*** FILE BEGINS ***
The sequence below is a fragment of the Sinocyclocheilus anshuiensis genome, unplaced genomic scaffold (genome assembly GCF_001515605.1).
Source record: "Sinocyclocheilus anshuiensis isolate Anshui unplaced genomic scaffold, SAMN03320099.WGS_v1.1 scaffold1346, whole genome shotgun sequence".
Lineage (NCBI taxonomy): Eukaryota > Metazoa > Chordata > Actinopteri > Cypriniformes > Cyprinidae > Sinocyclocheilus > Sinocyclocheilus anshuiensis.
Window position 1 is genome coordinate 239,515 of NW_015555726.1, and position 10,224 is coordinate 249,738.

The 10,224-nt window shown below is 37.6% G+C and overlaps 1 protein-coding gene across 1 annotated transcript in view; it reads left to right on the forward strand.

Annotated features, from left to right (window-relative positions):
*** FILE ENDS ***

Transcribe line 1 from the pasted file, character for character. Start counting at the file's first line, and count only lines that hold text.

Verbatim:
The sequence below is a fragment of the Sinocyclocheilus anshuiensis genome, unplaced genomic scaffold (genome assembly GCF_001515605.1).